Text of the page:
at MoMing Dance & Arts Center

December 15 and 16

The last “official” performances at MoMing, in what was originally scheduled to be the 1990/91 season, took place on the first two weekends in December, and many said their good-byes then. But the choreographic spirit that made MoMing so vital a part of the arts community hadn’t been quenched yet. Last weekend offered composition-workshop performances (free of charge) that testified quite eloquently to the experimental energy that has been such a driving force at MoMing. Sentimentality is normally anathema to artists, but on the evening of December 16, the last performance before MoMing closes its doors on December 31, we all reveled in it, savoring its every nuance.

Veteran Chicago choreographers Jan Bartoszek and Amy Osgood, who taught the 12-week composition workshop that resulted in “Dancing in This Place,” gave a brief but moving introduction, “for the last time,” and dedicated the evening’s program to Jackie Radis, MoMing’s former artistic director and one of its founders. “Stay and talk to the choreographers afterward,” they said, “or stay and say good-bye to the space–or just stay.” And everyone knew exactly what they were trying to express–that MoMing’s existence might be briefly prolonged if the audience stayed.

It seemed to me that the same urgent, wistful poignancy propelled the work of all eight choreographers, who were, for the most part, making small, meaningful statements. But taken as a whole, they added up to an impressive bill of fare. Each choreographer said what he or she had to say, then promptly ended the piece. Each work gained power by its individuality. There was no adolescent seeking to solve the problems of the universe in a five-minute dance, only the quiet strength of dealing with the familiar–and in this case, it often proved to be shadowed by a sense of loss. Even the titles expressed grief: Average Security Loss, The Scream, Still Run, Fate.

There are momentary consolations throughout the dances, finally even small triumphs–the dancers do rise from most of the frequent falls they take. But all have a sense of quiet desperation, even the most ambitious and successful piece on the program, Daedalus’s Entity . . . Entropy . . . Entrails . . . Flesh and Dust . . . Light and Blood . . . the Wail . . . the Brain Tissue . . . the Groom Stripped Bare by His Handmaidens, Even. Working in collaboration with his “Crewe” of six dancers (Maria Dicintios, Tim Noworyta, Atalee Judy, Terry Brennan, Bridgett Cooper, and Philip Gibbs), Daedalus has come up with what is probably the most propitious use of the MoMing space I’ve seen in its 16- year history, using all of its dramatic possibilities. It’s certainly the only time I can remember spontaneous applause for a set there (this one is assembled during the dance), the kind you get at the opera or at Broadway plays.

Entity opens with four men in black sweatpants and bright red sashes briskly and efficiently putting together a huge block-pipe construction on wheels, building one level quickly onto another till it reaches the height of the balcony; they climb onto that to retrieve more building materials and construct another tier. Meanwhile, on the other side of the dance floor are three loping figures, their heads completely covered by bright red hoods. They move closer and closer to the audience, and finally the three women discard their hoods and black tops to reveal their “real” dancerly nature (they wear patterned unitards underneath). They lunge for the structure and position themselves on it while the men wheel it around. After all have descended from their spate of dancing on the structure, they mercilessly (and comically) insist with pointing fingers that Daedalus do a solo at its top. He grabs onto MoMing’s ceiling lights to propel the device around the space in a wildly compelling joyride, the structure seeming almost an extension of his body. Then a screen is placed in front of him, and his illumined body behind it creates a momentary shadow theater until projections on the screen obscure him.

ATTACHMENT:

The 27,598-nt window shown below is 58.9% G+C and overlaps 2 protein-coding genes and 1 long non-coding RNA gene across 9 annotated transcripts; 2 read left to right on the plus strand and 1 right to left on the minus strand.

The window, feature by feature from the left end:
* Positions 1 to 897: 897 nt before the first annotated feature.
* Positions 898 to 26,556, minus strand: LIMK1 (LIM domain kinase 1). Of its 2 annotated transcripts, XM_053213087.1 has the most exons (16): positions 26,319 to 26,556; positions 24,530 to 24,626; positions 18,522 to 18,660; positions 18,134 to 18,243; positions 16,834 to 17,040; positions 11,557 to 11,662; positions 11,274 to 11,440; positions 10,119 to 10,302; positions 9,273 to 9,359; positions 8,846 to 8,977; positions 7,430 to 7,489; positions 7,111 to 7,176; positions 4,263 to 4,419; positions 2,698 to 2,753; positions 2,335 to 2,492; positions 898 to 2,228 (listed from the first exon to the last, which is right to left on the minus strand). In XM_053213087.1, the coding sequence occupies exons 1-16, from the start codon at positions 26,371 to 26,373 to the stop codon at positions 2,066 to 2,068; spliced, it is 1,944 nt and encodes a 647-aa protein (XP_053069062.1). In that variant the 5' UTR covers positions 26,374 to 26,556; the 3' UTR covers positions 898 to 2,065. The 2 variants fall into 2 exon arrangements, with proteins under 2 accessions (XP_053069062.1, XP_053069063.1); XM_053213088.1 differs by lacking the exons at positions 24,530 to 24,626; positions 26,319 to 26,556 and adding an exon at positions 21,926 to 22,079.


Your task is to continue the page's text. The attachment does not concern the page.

The photographic scenes on the screen, among them slides from the Vietnam war, are as multilayered as Entity itself, yet the piece doesn’t overwhelm you with a blitzkrieg of unconnected imagery–it merely offers an impressive array of information, like data from an informed lecturer. A true multisensory experience, it engages the viewer totally, unlike so many multimedia events, which work only on limited levels.

Entity does not end with the poignant antiwar slides. Daedalus begins using the raised stage behind the main space–we suddenly become aware of a long black stairway from the balcony to the stage, behind a scrim that lends the boxed-in raised stage the look of a surrealist painting. A man slowly descends the stairway, and two others quickly follow; one can’t avoid thinking of Marcel Duchamp’s Nude Descending a Staircase. At first their comically zombielike movements are wildly desperate, frenetic flailing. Soon everyone on the dance floor is zombielike, too, until all fall to the floor but one man, who begins smiling eerily to himself. When his hand suddenly shoots up into the air and he looks up at it, it’s hard to say whether the gesture is one of triumph or madness. There is certainly a desperate quality to the performers’ facial expressions when they all rise again and pair off, and a pervading gloom when they all pose atop the structure, behind the screen, ghostlike. An almost nude Daedalus dashes up the stairs, and a dancer in pursuit whisks off his only article of clothing–a red bit of cloth–which is left onstage in lieu of the dancer. It has the same impact as Duchamp’s ironic shattered-glass renderings of desolation.